Depth is obviously a consideration when projecting playing time for true freshmen. Eight true freshmen played enough in 2015 to burn their redshirts for that season: QB Jake Browning, RB Myles Gaskin, OT Trey Adams, WR Chico McClatcher, WR Isaiah Renfro (no longer with team), LB Ben Burr-Kirven, LB Tevis Bartlett, and CB Jordan Miller.
So while it wouldn’t be unusual to see seven or eight true freshmen play in 2016, it’s doubtful. Washington isn’t looking to fill important needs at QB, OL and LB like they were last year. But the running back and receiver groups always need quality depth, as well as special teams - and that’s where some of the newest Huskies could make their biggest impact.
Here’s the list of who we think is most likely to play in 2016, from least likely to most likely. Part one of the list can be found HERE
With Elijah Qualls having been moved to end, there's very little backing him up in the standard odd front except Benning Potoa'e. Does that mean Levi Onwuzurike has a chance to play? Of course. One could make the argument he was the best pure defensive end prospect in Texas for the 2016 recruiting class, and that enough should warrant some consideration. But if UW Defensive Coordinator Pete Kwiatkowski and defensive line coach Ikaika Malloe can somehow sneak that redshirt on Levi this fall and hide him in the weight room, he could be a real monster with four to play four starting next spring. What a luxury that would be.
Fuller is the most likely freshmen receiver to see time. He’s physically built to withstand some punishment, and he was a very productive receiver during his time in Texas. He will need to step out and show he can handle things right away, but the Huskies played three true frosh last year so they aren’t adverse to throwing guys straight into the mix.
Ben Burr-Kirven, Sean Constantine, Connor O'Brien and Keishawn Bierria all missed some time during spring football, so there's no guarantee Pete Kwiatkowski and UW Linebackers Coach Bob Gregory can stash both Wellington and Camilo Eifler this fall. And on top of it, they may be just as valuable this fall as special teams performers. Either way, Washington fans should get used to a pairing of Wellington and Eifler down the road, regardless of what roles in the linebacking corps they eventually settle in to.
Eifler has made it a public mission to make sure he doesn't ride the pine this fall, so there's an expectation he's going to make it very hard on Kwiatkowski and Gregory to say no. What does that mean, exactly? Well, no one knows for sure until he gets out on to the practice field this fall, but if I had to hazard a guess I believe Eifler's push toward playing time this season will start with making himself indispensable on special teams.
Amandre Williams and Myles Rice are the other linebackers that could play this fall, and they have a slight advantage over Wellington and Eifler because they practiced all of spring. Those 15 practices should give them an edge over their true freshmen teammates, and not just when it comes to the individual linebacker battles, but also when it comes to understanding special teams and picking up the nuance required to make a difference in that aspect of play.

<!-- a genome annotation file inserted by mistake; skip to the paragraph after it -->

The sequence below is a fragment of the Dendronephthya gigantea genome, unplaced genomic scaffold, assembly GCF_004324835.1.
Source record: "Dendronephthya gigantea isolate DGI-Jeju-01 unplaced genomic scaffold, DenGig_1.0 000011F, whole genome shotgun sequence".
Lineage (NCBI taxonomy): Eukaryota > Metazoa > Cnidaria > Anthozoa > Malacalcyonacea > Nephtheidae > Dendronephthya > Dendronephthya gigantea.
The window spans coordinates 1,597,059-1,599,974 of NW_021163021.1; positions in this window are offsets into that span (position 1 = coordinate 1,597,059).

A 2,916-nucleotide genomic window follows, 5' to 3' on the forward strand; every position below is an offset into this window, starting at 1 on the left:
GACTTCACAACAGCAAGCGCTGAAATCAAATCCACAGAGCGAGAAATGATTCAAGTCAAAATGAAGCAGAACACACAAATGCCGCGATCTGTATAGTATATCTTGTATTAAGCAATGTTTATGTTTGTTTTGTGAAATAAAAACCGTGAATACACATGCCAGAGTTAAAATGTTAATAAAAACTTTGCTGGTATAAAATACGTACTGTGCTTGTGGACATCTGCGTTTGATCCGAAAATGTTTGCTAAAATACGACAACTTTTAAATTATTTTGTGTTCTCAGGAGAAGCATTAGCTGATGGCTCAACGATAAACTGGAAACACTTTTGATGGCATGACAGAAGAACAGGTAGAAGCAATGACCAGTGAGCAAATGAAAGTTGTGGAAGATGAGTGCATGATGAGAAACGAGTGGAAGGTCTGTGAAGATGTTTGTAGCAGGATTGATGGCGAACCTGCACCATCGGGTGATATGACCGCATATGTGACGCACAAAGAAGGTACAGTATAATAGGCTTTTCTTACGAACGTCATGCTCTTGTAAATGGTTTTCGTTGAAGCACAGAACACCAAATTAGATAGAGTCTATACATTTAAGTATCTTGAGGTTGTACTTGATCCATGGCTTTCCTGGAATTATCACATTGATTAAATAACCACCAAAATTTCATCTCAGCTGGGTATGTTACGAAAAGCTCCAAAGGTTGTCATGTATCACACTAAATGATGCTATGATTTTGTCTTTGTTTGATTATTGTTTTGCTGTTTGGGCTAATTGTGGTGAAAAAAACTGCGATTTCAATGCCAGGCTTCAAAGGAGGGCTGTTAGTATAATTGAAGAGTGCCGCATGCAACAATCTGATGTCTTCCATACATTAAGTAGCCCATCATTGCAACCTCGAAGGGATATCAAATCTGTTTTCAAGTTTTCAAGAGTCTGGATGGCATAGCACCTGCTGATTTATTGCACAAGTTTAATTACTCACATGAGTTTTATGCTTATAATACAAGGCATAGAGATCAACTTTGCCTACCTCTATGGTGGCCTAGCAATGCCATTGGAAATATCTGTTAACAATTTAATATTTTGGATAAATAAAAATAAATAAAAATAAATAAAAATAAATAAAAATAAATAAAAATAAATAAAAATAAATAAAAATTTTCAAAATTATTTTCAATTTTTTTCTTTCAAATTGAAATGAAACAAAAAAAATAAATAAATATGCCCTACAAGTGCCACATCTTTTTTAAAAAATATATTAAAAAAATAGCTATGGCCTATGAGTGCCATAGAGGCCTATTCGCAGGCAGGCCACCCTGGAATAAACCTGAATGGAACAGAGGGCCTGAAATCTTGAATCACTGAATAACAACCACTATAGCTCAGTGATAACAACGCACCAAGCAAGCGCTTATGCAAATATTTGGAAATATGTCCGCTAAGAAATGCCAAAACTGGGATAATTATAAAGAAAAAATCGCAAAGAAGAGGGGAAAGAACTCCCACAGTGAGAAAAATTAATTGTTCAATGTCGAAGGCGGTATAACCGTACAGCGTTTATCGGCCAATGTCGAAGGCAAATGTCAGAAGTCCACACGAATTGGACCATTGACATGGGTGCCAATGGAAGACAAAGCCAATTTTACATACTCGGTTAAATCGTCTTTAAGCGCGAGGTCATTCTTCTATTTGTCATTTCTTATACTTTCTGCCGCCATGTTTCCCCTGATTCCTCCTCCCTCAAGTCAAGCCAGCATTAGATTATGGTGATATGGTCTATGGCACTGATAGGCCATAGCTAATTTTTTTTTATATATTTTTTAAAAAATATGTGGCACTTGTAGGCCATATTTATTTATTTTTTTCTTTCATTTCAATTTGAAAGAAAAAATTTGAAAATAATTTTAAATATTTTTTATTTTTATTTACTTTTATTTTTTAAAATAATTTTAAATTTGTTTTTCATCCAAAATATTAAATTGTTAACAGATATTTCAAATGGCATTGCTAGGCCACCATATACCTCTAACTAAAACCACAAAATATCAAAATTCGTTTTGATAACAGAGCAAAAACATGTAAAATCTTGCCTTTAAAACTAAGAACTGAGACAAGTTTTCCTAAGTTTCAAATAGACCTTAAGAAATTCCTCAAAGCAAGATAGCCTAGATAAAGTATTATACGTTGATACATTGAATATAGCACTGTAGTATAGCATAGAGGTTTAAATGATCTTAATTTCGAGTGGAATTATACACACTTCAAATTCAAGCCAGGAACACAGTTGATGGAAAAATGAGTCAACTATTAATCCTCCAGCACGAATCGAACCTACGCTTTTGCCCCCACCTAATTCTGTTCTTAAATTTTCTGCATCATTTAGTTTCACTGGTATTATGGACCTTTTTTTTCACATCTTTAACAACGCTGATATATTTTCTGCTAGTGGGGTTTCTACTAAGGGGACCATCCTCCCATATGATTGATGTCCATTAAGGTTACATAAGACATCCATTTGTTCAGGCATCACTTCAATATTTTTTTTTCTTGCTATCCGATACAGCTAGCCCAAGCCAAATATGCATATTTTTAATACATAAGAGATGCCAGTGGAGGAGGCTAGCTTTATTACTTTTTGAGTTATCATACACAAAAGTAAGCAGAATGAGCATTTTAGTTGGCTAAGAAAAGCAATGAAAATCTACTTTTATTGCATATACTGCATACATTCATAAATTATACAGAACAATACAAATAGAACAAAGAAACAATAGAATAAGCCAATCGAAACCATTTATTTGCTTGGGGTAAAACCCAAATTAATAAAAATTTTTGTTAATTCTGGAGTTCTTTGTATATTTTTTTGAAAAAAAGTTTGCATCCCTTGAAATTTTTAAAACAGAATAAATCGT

At this point, the only reason I have Rice listed ever so slightly ahead of Amandre Williams when it comes to potential playing time is because he's probably more physically ready to compete at the Pac-12 level. At 246 pounds, he's over 20 pounds heavier than Williams. On the line of scrimmage that should make a difference. He can also help break up returns on special teams with his size, as well as lay down blocks.
Much like Chico McClatcher was able to do last year, Kamari Pleasant and Sean McGrew have a chance to be that dual-threat offensive player that can do damage on the ground or through the air. Pleasant it probably more in the Dwayne Washington mold of an athlete that has as much experience catching passes as coming out of the backfield. And he's got the size to be able to handle Pac-12 punishment.
McGrew may have a slight edge over Kamari Pleasant because of his top end speed, which is legitimate. But in the end comparing the two is like comparing apples to asparagus: they are going to be asked to do similar things but go about getting there in much different ways. McGrew's only drawback is his height, but he proved to be a tough guy to bring down in the difficult Trinity League while starring for St. John Bosco.
There are two reasons why Taylor Rapp has a legitimate chance to play this fall. One, he had a very good spring and was able to move ahead of players like Brandon Beaver, who missed spring. Two, there aren't any other safeties in the 2016 recruiting class (although Mason Stone is another safety newcomer), so Rapp has a good chance to step in and provide some quality depth at a position that is very strong with starters but drops off a little after that with talent that's just starting to emerge (Zeke Turner) or making a comeback (Trevor Walker).
Murphy should be in the same boat as Kentrell Love and Isaiah Gilchrist, but he has one sizable advantage over his classmates: he's a legitimate three-way threat that can change a game the moment he steps on to the field. Like John Ross and Budda Baker, Murphy is the next in line when it comes to players that get the full-meal treatment. The Washington coaches have left it up to Murphy as to what side of the ball he'll concentrate on now that he's here, but he wants defense. I fully expect Chris Petersen to find a way to get Murphy the ball, whether it's on special teams or with an offensive package specifically designed for him.